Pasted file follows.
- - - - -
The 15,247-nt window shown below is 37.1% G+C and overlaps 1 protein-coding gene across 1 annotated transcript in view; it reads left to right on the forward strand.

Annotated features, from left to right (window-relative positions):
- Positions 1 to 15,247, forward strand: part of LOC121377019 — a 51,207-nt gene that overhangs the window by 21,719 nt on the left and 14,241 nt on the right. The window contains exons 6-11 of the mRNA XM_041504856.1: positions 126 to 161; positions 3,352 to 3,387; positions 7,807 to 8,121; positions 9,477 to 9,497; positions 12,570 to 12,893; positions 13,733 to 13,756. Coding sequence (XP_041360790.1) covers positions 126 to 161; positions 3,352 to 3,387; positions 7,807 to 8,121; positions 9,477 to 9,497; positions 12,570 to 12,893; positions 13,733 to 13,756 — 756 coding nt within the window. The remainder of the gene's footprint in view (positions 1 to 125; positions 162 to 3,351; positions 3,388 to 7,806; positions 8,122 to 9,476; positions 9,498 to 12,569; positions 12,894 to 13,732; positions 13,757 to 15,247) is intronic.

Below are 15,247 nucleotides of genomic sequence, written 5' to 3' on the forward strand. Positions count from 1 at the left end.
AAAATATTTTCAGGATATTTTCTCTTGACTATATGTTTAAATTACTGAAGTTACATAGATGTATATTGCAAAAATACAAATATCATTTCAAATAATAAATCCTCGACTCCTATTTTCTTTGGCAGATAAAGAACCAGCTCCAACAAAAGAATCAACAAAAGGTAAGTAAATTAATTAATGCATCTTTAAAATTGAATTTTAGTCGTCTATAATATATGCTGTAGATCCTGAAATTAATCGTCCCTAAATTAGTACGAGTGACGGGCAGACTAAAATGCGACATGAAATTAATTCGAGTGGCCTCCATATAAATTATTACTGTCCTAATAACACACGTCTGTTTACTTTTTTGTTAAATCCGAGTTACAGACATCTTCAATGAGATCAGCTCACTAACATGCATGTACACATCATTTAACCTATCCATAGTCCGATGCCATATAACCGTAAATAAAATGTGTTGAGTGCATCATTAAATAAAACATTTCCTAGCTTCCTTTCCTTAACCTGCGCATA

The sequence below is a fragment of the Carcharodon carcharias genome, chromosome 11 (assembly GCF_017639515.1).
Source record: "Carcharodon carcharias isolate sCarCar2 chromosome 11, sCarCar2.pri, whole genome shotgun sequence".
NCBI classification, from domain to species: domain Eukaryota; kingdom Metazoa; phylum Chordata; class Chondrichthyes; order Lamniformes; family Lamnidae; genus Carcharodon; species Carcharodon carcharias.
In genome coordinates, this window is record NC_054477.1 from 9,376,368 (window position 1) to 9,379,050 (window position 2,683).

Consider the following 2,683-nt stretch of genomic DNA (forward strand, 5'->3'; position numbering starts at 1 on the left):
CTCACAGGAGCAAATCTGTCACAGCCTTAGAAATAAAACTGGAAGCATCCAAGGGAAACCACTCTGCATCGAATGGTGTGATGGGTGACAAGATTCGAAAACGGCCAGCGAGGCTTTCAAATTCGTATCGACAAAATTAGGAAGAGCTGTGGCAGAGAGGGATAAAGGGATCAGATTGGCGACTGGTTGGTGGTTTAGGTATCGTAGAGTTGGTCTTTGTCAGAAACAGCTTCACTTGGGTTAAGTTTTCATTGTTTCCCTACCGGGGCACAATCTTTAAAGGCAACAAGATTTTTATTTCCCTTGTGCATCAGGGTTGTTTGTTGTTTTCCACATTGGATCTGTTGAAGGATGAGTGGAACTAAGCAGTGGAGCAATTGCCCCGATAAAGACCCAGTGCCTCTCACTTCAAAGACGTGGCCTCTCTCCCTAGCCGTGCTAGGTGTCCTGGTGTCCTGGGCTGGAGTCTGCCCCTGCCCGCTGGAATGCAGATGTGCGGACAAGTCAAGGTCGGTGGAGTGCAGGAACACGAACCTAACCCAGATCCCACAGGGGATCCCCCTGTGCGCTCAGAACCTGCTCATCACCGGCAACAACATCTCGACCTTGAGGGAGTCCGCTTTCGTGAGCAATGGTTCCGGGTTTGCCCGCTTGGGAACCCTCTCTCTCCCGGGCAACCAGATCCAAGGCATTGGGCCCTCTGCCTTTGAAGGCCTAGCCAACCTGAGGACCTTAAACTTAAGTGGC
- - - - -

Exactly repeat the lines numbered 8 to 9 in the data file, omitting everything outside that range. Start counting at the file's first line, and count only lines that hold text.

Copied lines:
NCBI classification, from domain to species: domain Eukaryota; kingdom Metazoa; phylum Chordata; class Chondrichthyes; order Lamniformes; family Lamnidae; genus Carcharodon; species Carcharodon carcharias.
In genome coordinates, this window is record NC_054477.1 from 9,376,368 (window position 1) to 9,379,050 (window position 2,683).